What grows up to 9' long, weighs 140 pounds, is slimy and ugly, and yet is considered a delicacy in many parts of the world? The conger eel. These scaleless, snake-like fish are found in the shallow coastal waters of all the world's oceans. Possessing a large head and a mouth with strong teeth, conger eels' coloring ranges from gray to black, with a pale belly and a low dorsal fin. There are about 100 different types worldwide, including the moray in the United States.
In England and Europe conger eels are such popular gamefish that there are tournaments as well as fishing clubs dedicated to this prey. We don't usually target conger eel here, but maybe we should-they're frequently caught by mistake, and anglers bold enough to take one home discover delicate white meat similar to that of a grouper.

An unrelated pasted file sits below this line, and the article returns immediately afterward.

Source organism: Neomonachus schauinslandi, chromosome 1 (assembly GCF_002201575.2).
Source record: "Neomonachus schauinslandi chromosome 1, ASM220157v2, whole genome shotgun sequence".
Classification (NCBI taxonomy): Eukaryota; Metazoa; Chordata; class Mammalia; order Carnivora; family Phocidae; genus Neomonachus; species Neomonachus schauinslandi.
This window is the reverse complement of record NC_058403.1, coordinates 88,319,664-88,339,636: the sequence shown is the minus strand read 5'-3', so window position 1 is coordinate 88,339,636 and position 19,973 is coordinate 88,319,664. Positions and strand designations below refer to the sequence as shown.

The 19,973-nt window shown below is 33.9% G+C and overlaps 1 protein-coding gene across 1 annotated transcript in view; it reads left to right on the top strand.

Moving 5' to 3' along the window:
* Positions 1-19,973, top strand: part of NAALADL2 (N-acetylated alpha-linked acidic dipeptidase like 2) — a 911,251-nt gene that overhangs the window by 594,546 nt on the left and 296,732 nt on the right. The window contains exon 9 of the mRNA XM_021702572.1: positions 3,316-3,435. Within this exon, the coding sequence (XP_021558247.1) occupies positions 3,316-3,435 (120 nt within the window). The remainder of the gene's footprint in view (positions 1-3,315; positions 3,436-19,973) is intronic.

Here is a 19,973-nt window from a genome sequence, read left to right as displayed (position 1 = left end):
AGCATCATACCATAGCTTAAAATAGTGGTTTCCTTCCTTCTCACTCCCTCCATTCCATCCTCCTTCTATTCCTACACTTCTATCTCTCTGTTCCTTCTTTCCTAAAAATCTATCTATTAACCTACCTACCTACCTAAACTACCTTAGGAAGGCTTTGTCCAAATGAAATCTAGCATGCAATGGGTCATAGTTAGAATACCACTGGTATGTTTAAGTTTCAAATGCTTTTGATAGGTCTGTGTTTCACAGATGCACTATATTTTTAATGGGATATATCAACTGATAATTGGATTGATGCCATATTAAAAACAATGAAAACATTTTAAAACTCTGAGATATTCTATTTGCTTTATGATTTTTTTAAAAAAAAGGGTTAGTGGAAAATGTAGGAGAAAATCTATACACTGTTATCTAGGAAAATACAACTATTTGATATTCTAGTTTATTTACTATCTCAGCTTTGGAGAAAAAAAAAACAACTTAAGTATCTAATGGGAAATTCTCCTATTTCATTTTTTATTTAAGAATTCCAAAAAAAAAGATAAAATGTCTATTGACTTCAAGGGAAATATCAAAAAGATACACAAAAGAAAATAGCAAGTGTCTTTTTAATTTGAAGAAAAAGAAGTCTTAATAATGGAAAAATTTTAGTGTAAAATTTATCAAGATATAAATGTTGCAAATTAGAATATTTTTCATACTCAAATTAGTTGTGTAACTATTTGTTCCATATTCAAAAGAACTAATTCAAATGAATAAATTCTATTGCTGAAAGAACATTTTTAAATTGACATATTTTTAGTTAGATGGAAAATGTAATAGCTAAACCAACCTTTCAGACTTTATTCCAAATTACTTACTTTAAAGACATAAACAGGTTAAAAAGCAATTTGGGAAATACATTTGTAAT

Ready to go on a conger hunt? Cut up some fish bait and search out a rocky bottom or a wreck in coastal waters up to 300 feet deep. When you hook up, bring the eel off the wreck quickly-unlike other fish, conger can swim backward and will pull your line into its hiding place where it's sure to break off. Once a conger is in the boat, steer clear of its strong teeth and jaws, which have been known to remove fingers. Also watch out for the conger's slippery mucus coating, which prevents you from grabbing it while it's squirming. Instead, lower it into the fishbox, then cut your line.